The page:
Importance of recovery for athletes

Most athletes know that getting enough rest after exercise is essential to high-level performance, but many still over train. They even feel guilty when they take a day off. The body repairs and strengthens itself in the time between workouts, and continuous training can actually weaken the strongest athletes. Rest and recovery are probably the two most under-rated facets of training. Whilst the world’s best athletes train very hard, they also take their recovery seriously and are supremely lazy when they’re not putting one foot in front of another!

As much as athletes focus on their volume of training and the speed at which they do workouts, what they do outside of running is equally important to becoming stronger and more resilient in the future. Whether you’re a recreational runner or regularly training, there’s value in taking at least one day off each week—even if you’re doing a run streak. That day off is when your body uses nutrients and undergoes biological processes and hormone cycles to rebuild itself.

However, over training is a big problem for many runners and overuse injuries contribute to the cause of more than half of the injuries sustained by runners. After a stint of exercise the primary muscles used, go through a form of ‘micro-tearing’. This micro-tearing is important for physiological changes to occur in order for positive adaptations, but this micro-tearing also means that there is trauma in the muscles and during the post-training session the body requires time to recover. If sufficient recovery time and nutrition is not given, weakness begins to occur and injuries will eventually follow.

What happens during recovery?

Building recovery time into any training program is important because this is the time that the body adapts to the stress of exercise and the real training effect takes place. Recovery also allows the body to replenish energy stores and repair damaged tissues. Exercise or any other physical work causes changes in the body such as muscle tissue breakdown and depletion of energy stores (muscle glycogen), as well as fluid loss.

How should you recover?

Recovery can be classified as short term (active recover) and long-term recovery. Short-term recovery occurs in the hours immediately after intense exercise. Active recovery refers to engaging in low-intensity exercise after workouts during both the cool-down phase immediately after a hard effort, as well as during the days following the workout. Both types of active recovery are linked to performance benefits. Some techniques that you can use for active recovery include massage, foam rolling, stretching, yoga, and walking.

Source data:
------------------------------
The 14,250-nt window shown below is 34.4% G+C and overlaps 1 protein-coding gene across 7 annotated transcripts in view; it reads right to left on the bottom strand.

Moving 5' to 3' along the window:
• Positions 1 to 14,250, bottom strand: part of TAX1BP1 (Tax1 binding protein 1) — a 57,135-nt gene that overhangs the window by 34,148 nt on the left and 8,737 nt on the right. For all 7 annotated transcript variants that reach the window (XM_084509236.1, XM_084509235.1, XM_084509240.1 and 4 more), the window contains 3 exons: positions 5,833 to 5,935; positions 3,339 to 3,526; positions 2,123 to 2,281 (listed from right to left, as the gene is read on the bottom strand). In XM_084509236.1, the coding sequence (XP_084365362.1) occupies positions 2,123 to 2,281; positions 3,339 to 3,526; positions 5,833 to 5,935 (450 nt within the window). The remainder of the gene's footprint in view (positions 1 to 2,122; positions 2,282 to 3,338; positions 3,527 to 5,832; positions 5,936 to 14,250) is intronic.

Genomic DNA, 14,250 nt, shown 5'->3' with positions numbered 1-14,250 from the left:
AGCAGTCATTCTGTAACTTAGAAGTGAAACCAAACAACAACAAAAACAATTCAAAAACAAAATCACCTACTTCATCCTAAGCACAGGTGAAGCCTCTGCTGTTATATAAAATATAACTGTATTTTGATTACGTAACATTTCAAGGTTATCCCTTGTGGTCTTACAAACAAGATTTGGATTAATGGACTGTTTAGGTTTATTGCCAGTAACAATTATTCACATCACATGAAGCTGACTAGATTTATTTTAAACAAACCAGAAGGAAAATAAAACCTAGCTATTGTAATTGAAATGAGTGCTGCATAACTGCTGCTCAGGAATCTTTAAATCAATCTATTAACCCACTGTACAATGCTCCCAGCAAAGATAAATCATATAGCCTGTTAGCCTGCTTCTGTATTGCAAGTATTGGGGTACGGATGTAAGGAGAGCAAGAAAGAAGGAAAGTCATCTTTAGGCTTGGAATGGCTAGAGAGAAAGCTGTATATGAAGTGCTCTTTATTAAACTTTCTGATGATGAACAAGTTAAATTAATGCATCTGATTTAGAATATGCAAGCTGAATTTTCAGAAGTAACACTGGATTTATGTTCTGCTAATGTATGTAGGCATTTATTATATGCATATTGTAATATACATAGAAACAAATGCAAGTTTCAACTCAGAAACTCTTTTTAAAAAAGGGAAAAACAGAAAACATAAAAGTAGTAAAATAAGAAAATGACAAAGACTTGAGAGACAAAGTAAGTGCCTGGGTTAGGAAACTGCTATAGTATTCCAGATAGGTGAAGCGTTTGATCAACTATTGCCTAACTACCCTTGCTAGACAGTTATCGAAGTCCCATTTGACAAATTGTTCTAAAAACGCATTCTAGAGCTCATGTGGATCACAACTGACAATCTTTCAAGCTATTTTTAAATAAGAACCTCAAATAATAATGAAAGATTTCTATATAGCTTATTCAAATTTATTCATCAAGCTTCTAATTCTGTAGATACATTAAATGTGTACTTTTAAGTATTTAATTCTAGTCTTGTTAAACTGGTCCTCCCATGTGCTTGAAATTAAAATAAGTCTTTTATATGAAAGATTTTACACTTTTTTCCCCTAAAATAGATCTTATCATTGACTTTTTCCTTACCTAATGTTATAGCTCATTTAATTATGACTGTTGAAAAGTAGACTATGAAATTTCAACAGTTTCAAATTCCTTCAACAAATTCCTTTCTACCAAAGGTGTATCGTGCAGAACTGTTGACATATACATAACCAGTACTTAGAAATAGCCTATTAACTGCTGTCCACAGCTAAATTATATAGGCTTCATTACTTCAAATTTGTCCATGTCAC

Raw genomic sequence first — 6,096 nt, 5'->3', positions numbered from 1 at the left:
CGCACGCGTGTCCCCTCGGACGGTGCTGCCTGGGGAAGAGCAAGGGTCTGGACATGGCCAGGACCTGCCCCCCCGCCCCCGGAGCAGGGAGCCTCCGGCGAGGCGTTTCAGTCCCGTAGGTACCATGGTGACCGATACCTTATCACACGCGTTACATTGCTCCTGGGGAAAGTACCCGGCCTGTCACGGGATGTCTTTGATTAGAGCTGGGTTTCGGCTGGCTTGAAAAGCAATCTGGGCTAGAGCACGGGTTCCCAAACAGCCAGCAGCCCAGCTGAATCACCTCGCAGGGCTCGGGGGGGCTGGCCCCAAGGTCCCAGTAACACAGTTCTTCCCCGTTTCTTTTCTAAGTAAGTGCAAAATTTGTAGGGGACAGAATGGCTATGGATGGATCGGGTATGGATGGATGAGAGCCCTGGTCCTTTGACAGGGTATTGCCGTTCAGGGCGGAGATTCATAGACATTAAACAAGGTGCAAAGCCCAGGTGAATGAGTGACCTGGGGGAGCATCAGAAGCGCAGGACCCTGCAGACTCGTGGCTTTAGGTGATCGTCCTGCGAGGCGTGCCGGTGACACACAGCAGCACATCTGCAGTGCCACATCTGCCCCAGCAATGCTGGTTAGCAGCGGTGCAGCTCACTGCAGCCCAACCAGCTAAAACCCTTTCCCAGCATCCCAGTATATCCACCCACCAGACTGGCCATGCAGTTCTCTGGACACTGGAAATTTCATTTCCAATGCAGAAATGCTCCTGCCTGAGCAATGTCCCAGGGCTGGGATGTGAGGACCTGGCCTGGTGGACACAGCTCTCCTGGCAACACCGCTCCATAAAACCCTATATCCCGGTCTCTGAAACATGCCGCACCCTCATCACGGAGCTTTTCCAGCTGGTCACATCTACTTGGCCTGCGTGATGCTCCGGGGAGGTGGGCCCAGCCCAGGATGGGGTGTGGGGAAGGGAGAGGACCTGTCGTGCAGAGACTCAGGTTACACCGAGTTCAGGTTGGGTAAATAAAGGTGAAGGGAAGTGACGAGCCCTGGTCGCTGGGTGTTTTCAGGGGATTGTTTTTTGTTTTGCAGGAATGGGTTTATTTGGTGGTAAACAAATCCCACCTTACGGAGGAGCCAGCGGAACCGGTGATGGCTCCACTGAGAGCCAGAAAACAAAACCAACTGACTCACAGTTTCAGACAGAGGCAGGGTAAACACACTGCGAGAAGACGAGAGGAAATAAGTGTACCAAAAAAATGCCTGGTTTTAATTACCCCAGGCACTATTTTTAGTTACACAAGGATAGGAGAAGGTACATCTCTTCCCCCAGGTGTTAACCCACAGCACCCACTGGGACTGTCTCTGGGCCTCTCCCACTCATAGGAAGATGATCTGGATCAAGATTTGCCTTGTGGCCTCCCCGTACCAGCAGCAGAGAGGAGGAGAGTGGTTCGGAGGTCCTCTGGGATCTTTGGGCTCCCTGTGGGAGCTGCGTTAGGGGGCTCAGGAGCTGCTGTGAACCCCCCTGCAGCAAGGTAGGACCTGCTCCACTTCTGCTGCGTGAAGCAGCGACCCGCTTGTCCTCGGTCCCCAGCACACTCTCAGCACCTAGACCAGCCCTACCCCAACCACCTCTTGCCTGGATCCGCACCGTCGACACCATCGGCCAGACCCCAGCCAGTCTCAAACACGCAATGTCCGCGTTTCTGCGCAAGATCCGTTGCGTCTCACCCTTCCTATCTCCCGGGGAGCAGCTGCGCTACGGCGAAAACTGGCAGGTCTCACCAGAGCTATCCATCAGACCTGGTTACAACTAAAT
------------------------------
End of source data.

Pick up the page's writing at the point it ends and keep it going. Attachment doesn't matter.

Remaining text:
Also ensure adequate sleep, hydration, and appropriate nutrition to allow your body to work at its best capacity. When you are coming down with a cold or the flu, again adequate rest is necessary as the immune system is already weak and pushing it beyond its boundary can only further weaken the immune system and fatigue will set in, leading to potential injuries.

Another major focus of recovery immediately following exercise is nutrition. Eating the right food post-exercise will replenish energy stores and fluids lost during exercise and optimize protein synthesis (the process of increasing the protein content of muscle cells, preventing muscle breakdown, and increasing muscle size).

The window of 20 minutes immediately after exercise is when the body is most susceptible to wear and tear, but also the most receptive to the right nutrition. A recovery drink formulated with the ideal ingredients is a convenient and adequate way to re-fuel the body. Eating multiple food sources or solid food after exercise can cause stomach distress, as the stomach will pull more blood to it, for digestion, which deplete the muscles even more. With a recovery drink like Unived’s RRUNN Post – Complete Recovery Drink mix, the stomach works less and the body is able to direct the nutrients in the recovery drink to the famished muscles. The faster muscles get fuel, the better the body repairs, promotes building new muscle, and restores muscle glycogen. If you do not recover completely, you are more susceptible to physical and mental damage, which will negatively impact your training and performance.

Remember, rest is a form of training too and you should approach it with as much discipline as you would your harder workouts.

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